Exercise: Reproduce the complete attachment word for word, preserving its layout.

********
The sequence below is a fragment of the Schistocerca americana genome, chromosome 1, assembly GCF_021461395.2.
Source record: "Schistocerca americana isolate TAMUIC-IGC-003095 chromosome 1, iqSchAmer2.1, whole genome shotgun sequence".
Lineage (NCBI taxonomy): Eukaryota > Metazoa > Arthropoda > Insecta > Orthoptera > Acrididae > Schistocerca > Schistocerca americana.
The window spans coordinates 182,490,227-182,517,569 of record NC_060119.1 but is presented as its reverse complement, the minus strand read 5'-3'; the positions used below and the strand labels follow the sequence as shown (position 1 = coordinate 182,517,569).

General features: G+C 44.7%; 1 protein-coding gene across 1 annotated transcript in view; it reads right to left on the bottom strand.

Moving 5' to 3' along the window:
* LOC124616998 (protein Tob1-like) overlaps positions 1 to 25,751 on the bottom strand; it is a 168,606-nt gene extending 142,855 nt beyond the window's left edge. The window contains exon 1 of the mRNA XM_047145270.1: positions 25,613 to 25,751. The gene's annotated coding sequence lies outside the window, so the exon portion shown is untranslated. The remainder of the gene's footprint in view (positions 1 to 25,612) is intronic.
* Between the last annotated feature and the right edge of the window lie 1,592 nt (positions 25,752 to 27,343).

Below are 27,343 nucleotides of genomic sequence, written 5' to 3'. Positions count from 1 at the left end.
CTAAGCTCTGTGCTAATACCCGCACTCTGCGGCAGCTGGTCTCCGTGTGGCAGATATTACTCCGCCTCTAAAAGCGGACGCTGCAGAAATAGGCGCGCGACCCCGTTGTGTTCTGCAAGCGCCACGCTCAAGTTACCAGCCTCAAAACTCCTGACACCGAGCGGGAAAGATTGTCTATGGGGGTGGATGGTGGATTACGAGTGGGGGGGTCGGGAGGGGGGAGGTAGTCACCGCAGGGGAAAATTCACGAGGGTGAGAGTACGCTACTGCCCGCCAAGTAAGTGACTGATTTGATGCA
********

The sequence below is a fragment of the Schistocerca americana genome, chromosome 1, assembly GCF_021461395.2.
Source record: "Schistocerca americana isolate TAMUIC-IGC-003095 chromosome 1, iqSchAmer2.1, whole genome shotgun sequence".
Lineage (NCBI taxonomy): Eukaryota > Metazoa > Arthropoda > Insecta > Orthoptera > Acrididae > Schistocerca > Schistocerca americana.
The window spans coordinates 182,490,227-182,517,569 of record NC_060119.1 but is presented as its reverse complement, the minus strand read 5'-3'; the positions used below and the strand labels follow the sequence as shown (position 1 = coordinate 182,517,569).

General features: G+C 44.7%; 1 protein-coding gene across 1 annotated transcript in view; it reads right to left on the bottom strand.

Moving 5' to 3' along the window:
* LOC124616998 (protein Tob1-like) overlaps positions 1 to 25,751 on the bottom strand; it is a 168,606-nt gene extending 142,855 nt beyond the window's left edge. The window contains exon 1 of the mRNA XM_047145270.1: positions 25,613 to 25,751. The gene's annotated coding sequence lies outside the window, so the exon portion shown is untranslated. The remainder of the gene's footprint in view (positions 1 to 25,612) is intronic.
* Between the last annotated feature and the right edge of the window lie 1,592 nt (positions 25,752 to 27,343).

Below are 27,343 nucleotides of genomic sequence, written 5' to 3'. Positions count from 1 at the left end.
CTAAGCTCTGTGCTAATACCCGCACTCTGCGGCAGCTGGTCTCCGTGTGGCAGATATTACTCCGCCTCTAAAAGCGGACGCTGCAGAAATAGGCGCGCGACCCCGTTGTGTTCTGCAAGCGCCACGCTCAAGTTACCAGCCTCAAAACTCCTGACACCGAGCGGGAAAGATTGTCTATGGGGGTGGATGGTGGATTACGAGTGGGGGGGTCGGGAGGGGGGAGGTAGTCACCGCAGGGGAAAATTCACGAGGGTGAGAGTACGCTACTGCCCGCCAAGTAAGTGACTGATTTGATGCA